The Bank of Thailand believes a downgrade by Japan’s leading rating agency will not have much impact on the money market, given investors’ expectations, while economists expressed concern that other credit rating agencies might follow, which could raise borrowing costs.
Japan Credit Rating Agency recently changed its outlook on Thailand to “negative” from “stable”.
BOT spokeswoman Roong Mallikamas said JCR’s outlook downgrade did not surprise money market, as reflected by the continuing stability of the baht.
Economists said agreed that the downgrade did not surprise the markets as Thailand has been facing prolonged political unrest with weakening economic fundamentals. They also kept a watch on whether others would follow the downgrade on Thailand in the next month or two.
Benjarong Suwankiri, head of TMB Analytics at TMB Bank, said that if there were a credit downgrade on Thailand, the impact on the private sector would be limited to only large enterprises that borrowed overseas.
Teerada Charnyingyong of Phillip Securities said JCR’s downgrade might not have as big an impact as such moves by other credit-rating agencies, while foreign direct investment, particularly from Japan, might slow down or shift elsewhere. However, existing investment is expected to stay in Thailand, given the readiness of its infrastructure.
Govt to sell rice next week
The Commerce Ministry will next week release about 800,000 tonnes of rice to the market via general bidding and the futures market.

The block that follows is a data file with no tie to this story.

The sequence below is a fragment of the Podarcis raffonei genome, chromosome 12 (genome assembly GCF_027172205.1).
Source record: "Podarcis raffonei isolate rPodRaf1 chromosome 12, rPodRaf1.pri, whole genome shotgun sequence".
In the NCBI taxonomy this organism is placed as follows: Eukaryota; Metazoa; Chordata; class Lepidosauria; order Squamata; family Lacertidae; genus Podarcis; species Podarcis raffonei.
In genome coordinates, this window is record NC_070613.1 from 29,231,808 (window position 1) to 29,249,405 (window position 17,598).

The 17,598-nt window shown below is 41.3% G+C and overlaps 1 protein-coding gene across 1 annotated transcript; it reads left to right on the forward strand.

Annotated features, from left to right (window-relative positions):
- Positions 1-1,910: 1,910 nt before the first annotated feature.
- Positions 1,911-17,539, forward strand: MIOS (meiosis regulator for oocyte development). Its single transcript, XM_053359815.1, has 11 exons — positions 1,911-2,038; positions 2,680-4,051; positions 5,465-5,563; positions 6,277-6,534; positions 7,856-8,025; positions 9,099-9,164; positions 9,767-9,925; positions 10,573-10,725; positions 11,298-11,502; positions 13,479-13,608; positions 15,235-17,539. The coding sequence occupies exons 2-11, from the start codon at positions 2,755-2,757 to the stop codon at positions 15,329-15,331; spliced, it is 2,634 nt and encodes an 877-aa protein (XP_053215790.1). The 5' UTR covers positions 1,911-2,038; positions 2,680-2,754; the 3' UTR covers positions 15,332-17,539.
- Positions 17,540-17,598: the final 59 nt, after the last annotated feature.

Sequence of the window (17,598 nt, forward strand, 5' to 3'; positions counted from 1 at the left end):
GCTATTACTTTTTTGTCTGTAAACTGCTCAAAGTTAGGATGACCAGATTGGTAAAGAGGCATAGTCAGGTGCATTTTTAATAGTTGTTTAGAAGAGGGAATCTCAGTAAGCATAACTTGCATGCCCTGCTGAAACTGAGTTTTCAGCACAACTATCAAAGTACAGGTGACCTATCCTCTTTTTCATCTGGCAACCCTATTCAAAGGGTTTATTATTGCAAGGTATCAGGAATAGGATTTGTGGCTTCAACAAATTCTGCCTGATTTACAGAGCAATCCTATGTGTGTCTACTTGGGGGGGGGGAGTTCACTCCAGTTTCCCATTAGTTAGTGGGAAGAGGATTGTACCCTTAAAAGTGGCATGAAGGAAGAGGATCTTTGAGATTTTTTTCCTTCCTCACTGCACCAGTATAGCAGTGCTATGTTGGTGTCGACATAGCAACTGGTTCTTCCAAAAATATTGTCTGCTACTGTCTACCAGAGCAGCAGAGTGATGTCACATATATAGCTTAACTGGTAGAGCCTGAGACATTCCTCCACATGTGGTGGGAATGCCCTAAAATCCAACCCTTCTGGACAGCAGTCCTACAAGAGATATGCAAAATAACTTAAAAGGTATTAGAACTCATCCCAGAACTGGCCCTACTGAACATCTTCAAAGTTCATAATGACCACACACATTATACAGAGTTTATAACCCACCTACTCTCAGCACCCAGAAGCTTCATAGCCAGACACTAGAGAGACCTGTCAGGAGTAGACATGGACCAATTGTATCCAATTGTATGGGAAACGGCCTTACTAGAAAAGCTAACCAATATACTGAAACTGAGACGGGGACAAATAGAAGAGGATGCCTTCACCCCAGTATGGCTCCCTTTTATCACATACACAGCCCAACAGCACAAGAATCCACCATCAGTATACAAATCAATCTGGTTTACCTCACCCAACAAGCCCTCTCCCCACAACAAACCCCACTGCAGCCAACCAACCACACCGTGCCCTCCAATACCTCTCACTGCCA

On Wednesday, the ministry will sell 200,000 tonnes via the Agricultural Futures Exchange of Thailand, and 169,000 tonnes through regional bidding in Suphan Buri on the same day.
On Thursday, the Foreign Trade Department will release 424,000 tonnes of rice through general bidding.
State spending exceeds target
State expenditures during the first six months of fiscal year 2014 exceeded target by 3.24 per cent. This was due to accelerated spending of more than Bt100 billion by the Department of Local Administration and measures to expedite the flow of funds into the system, according to the Comptroller-General Department director-general Manus Jamveha.
He added that the disbursements of state funds for the first six months of fiscal 2014 amounted to Bt1.24 trillion, or 49.24 per cent of the total Bt2.52 trillion. Regular disbursements accounted for 52.1 per cent, investment-related spending was Bt150 billion, or 35.24 per cent of the total Bt400-billion investment budget for the year, which is 0.24 per cent higher than the projected 35-per-cent quarterly revenue target.
Total state expenditures in the first six months of this fiscal year, which began in October 2013, exceeded the target by 3.24 per cent.
According to Manus, disbursements of the fiscal 2015 budget should be delayed by about six months. Disbursements of the fiscal 2014 budget can proceed, however, 70 per cent of which is for routine spending.
SEC forum urges preparedness
The Securities and Exchange Commission wants the private sector to tie sustainability to its businesses and prepare for mounting technology risks.
SEC secretary-general Vorapol Socatiyanurak said the commission hosted “Modern Business, Attentive and Ready for Any Situation” – the first SEC for CEOs Forum – to strengthen cooperation and exchange experience and insights between top executives of listed companies and the SEC.
The forum focused on corporate responsibility to society and the environment along with corporate governance and anti-corruption measures.
A member of the Thailand Information Security Association Committee shared with the participants the need to raise awareness to be properly prepared for technology risks.